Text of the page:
Since last March, we’ve had my son Nat living with us, and the three of us have been doing what everyone is doing: staying to ourselves, working from home, and a lot of Zoom.
Nat and I have also been doing a lot of what we’ve always done together: walking. We both need exercise and a change of perspective, and Susan needs some time without expectations.
So we walk most mornings, whenever the weather and our schedules allow. Our distance has gradually increased, up to about six miles each day.
We’ve been walking since the pandemic started in March, but I only thought to start tracking and mapping the walks at the end of April. To keep it interesting, I’ve planned routes to take us down new streets every day, with the goal of visiting “every” street, whatever that means.
Here are our 191 walks totalling 1025 miles (so far!):
Part of the fun of this has been learning more about mapping tools, but I’ll save those details for another blog post. (Now at Mapping walks.)
I’ve really liked seeing places close to home that I have never been to, neighborhoods within walking distance I never had a reason to visit. I’m lucky to live in a varied area: to the west are some of the most expensive properties in Massachusetts, to the east are true urban areas, north-east is an upscale shopping district, south is expansive park land.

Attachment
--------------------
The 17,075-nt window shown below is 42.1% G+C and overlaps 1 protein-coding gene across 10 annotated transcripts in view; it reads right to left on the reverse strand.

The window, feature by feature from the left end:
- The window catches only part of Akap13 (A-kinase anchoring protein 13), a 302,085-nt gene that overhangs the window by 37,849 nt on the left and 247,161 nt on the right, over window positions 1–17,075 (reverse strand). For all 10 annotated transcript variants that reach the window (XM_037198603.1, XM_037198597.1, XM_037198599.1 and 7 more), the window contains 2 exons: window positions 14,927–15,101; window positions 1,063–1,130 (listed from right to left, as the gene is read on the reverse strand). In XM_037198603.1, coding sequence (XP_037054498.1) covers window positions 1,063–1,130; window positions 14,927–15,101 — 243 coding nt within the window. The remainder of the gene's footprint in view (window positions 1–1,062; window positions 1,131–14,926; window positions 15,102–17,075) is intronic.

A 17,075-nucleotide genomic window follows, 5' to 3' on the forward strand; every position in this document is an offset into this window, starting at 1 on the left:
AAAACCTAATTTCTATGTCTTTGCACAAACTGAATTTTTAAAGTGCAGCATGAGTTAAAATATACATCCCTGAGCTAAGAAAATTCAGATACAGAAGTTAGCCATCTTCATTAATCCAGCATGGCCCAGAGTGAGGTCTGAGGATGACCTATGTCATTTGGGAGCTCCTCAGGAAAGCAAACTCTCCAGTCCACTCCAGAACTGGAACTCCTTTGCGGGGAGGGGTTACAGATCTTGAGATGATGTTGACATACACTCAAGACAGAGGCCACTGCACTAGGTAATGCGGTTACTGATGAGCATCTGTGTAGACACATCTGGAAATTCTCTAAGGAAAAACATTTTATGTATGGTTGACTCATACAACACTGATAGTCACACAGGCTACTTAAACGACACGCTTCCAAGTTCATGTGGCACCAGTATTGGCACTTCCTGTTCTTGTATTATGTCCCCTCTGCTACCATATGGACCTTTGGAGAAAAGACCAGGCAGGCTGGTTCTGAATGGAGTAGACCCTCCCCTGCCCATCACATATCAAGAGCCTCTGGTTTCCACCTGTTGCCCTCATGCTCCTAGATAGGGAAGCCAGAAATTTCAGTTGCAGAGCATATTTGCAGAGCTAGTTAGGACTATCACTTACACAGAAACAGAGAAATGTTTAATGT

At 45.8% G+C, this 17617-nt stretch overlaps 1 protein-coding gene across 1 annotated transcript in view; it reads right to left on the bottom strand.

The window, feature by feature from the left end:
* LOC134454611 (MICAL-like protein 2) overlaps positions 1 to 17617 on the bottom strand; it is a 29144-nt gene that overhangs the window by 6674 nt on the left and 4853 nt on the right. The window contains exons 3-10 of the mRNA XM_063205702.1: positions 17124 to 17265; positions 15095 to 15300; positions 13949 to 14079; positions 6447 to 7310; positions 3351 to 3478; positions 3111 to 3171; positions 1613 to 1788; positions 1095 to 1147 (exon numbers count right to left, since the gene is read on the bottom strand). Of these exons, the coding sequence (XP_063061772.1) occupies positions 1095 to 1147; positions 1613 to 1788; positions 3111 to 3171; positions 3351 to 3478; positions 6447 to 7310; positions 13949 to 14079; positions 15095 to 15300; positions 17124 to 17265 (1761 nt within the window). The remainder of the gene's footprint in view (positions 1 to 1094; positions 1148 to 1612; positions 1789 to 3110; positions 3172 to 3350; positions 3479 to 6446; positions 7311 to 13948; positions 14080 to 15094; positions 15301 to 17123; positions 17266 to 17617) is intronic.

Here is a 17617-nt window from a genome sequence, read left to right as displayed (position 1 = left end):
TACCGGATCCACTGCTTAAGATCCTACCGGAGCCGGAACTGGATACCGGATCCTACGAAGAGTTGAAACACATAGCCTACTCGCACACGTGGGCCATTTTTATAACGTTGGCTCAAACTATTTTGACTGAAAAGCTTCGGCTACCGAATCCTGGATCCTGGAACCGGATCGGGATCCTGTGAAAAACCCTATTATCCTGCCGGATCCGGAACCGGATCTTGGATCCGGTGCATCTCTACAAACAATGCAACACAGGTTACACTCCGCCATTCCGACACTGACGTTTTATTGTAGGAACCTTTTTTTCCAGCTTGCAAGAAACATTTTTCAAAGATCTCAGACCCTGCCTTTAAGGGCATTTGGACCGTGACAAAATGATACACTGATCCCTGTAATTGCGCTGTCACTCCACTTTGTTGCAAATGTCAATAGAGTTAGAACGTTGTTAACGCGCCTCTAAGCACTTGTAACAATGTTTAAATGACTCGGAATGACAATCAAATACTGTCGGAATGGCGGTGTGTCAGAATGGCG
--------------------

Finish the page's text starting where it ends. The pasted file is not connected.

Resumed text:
Because this is Boston, there’s plenty of history. Here are a few tidbits I discovered along the way:
- The Longyear mansion, a 64-room stone mansion dismantled in Michigan and reconstructed as a 100-room mansion in Brookline.
- The Roxbury parting stone, a 1744 directional marker.
- Boston Zoo’s Abandoned bear cages.
While walking I listen to lots of podcasts, since Nat is not big on talking. I try to keep alert for interesting sights, even if they are not History. Some of those go on my Instagram.
I watched The World Before Your Feet, a documentary about Matt Green walking all 8000 miles of the streets of New York City. Parts of his effort were familiar to me, but there were differences. Of course, the scale of the undertaking. But also, my walks always begin and end at our house, so there is a lot of repeated ground. Nat wants to walk fast, and we have Zoom calls to get back to, so leisurely chats with storekeepers are not an option. I envy Matt’s ability to stop and really look at things in depth.
But even so, walking these neighborhoods has given me a shift in perspective. You can notice things while walking that you’d never see while driving. I find now that even when I drive through these neighborhoods, I see things more as a walker would. Will that wear off once we go back to being more car-centric? Or will all this street-level familiarity stick with me?
People talk about the silver linings of the pandemic. For me, these walks, the things I’ve discovered, my different relationship to the neighborhoods, and the routine with Nat, have been a definite silver lining. I’m not sure what of these walks will persist beyond the pandemic. I hope some of it does.